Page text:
The most recent BUGB magazine has started a feature interviewing people who are involved in the Baptist Union of Great Britain, asking things like "favourite Bible passage", "favourite hymn", that kind of thing. While people often say of those questions, "There are no wrong answers!" that's quite the wrong way round: there are only wrong answers. Take, for instance, the President of the BUGB, John Weaver, whose answer to "last Christian book you read" was,
The Secret Message of Jesus by Brian McClaren [sic]. It's fantastic—basically he is saying that the church has lost the plot and we need to rediscover what the gospel is about. I believe that too.The title, of course, would lead you think that McLaren was propounding gnosticism of some sort, but no! he's actually saying that the gospel isn't about sin and salvation, it's about something totally different. McLaren talks in this Youtube video about the core of the message of Jesus as being about living in a "new way of life", putting very firmly the sanctification cart before the justification horse. And the President of the BUGB thinks this is great. Oh, man…Next up is Kwame Adzam, a minister (I assume) in West Norwood and a trustee of the BUGB. His story, when asked for "place felt closest to God" is this.
My bedroom. Recently there with my wife we realised that we need the prsence of God with us, and right there prostrate before God in our bedroom, the presence of God, his light, filled the room, and it was just a treasured moment.Yish. Less said about that, the better I think. I guess the promise of Jesus, "Surely I am with you always," is a less certain guarantee of his presence than some shiver down the spine. Oh, man…And lastly, there's Dianne Tidball, who said of the last Christian she'd read,
Surprised by Hope by Tom Wright. Fabulous book. First 200 pages not so good, but worth it for the second 200 pages: it is just brilliant.Fair play, at least it's a good book, by all accounts. I've a few issues with Tom Wright (who doesn't?) but any book fiercely defending the fact that Jesus rose bodily, so that the grave lay empty after the third day, gets big plus points from me. Ah, but then, that's the bit of the book she just described as "not so good". Oh, man…If I were in charge, I'd call it BUGBear.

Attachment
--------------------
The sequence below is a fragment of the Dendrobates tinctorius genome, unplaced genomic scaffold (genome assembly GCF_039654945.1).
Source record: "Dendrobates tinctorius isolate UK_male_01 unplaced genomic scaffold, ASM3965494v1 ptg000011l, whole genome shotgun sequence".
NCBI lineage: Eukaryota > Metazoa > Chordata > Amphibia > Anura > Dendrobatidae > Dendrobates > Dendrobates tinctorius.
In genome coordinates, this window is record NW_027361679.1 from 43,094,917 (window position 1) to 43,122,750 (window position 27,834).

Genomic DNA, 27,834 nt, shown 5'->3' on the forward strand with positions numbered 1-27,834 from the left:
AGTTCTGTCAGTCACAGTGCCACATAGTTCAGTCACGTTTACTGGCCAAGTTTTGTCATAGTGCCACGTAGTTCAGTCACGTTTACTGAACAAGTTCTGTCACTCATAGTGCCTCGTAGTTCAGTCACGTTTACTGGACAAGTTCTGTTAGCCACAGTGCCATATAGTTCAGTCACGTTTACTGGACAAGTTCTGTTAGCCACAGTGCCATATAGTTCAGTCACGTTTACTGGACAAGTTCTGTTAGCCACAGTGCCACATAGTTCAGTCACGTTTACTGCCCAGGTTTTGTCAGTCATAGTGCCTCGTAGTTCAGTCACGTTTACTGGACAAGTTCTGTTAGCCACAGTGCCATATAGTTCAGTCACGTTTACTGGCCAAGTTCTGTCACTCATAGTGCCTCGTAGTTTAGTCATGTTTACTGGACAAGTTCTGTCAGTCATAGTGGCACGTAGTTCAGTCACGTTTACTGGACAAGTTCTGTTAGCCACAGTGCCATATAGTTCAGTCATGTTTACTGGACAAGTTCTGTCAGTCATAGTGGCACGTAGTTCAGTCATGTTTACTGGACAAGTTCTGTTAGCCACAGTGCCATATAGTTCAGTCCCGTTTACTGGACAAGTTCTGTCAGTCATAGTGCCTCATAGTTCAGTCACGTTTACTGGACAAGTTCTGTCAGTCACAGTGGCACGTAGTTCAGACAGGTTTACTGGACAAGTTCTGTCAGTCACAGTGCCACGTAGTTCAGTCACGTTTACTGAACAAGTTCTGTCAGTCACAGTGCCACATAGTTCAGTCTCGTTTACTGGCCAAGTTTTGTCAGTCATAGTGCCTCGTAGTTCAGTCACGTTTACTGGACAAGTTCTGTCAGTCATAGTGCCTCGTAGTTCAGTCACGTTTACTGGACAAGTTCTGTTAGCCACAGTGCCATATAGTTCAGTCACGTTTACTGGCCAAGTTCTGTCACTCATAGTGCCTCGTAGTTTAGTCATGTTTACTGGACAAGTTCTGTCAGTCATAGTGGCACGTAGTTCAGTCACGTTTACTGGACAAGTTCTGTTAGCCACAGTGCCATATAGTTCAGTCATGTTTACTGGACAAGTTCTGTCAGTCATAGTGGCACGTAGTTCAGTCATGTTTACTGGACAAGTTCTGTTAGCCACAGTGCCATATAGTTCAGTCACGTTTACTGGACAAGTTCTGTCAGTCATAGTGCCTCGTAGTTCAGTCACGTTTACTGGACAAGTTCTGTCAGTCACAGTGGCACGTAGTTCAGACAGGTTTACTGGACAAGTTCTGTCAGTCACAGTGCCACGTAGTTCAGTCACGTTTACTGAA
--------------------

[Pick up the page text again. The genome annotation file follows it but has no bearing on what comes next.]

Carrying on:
Friday, May 02, 2008
One of the political principles I believe in firmly is that of subsidiarity, which is the guiding principle that matters ought to be handled by the lowest competent authority . So, as I've previously written, I believe that hospitals and schools ought to be administered by local councils rather than by central government. And actually, once that's been achieved, a manifesto calling for human services to be made independent of local politicians (through an educational voucher scheme, for example) would get a very big tick against it.But why? And importantly, why do I think it ought to be up to local communities to make a decision which could just as easily be made from Whitehall?It's a question of power. According to modern, Western socio-political theory, the state exists as a product of the national community, and its power derives from the people. Town halls, likewise, have an authority which derives from the people, and not—crucial point—Whitehall.Therefore, it is local people—local users of these services—who should decide about the running of their services. Whitehall has, over the decades, expropriated power from town halls and arrogated to itself not only the funding but also the operational control over education, health and other key services such as policing and prisons.So if local councils ought to be the forum for deciding how these services are administered, what about the money? What is necessary is that local councils' taxation powers be greatly widened. The only tax local councils can directly control is the council tax, which is deeply unpopular and I can understand why. National government needs to cut as much of its council budget as it can and restore the power to levy a wide range of taxes to the local councils. This will have numerous benefits, the two most obvious of which are tax efficiency and tax competition; the spread of innovation is another which is quite obvious. Yes, I'm basically proposing bringing the rigours of the market into local government taxation and service provision. And I think it might just work.Last time I wrote about local government, I plugged the Liberal Democrats' The Power to be Different. I'd also like to flag up the Conservative Direct Democracy UK, which is a movement within the Tory party (more active a few years ago, but still going) to bring them back to a more localist form of politics, proposing many things in common with the Liberal Democrats, although not altogether the same. I actually hold to a stronger version, which is that all matters ought to be handled by the smallest competent authority, which is to say that all levels of government ought also to be slimmed down. But that's another matter altogether.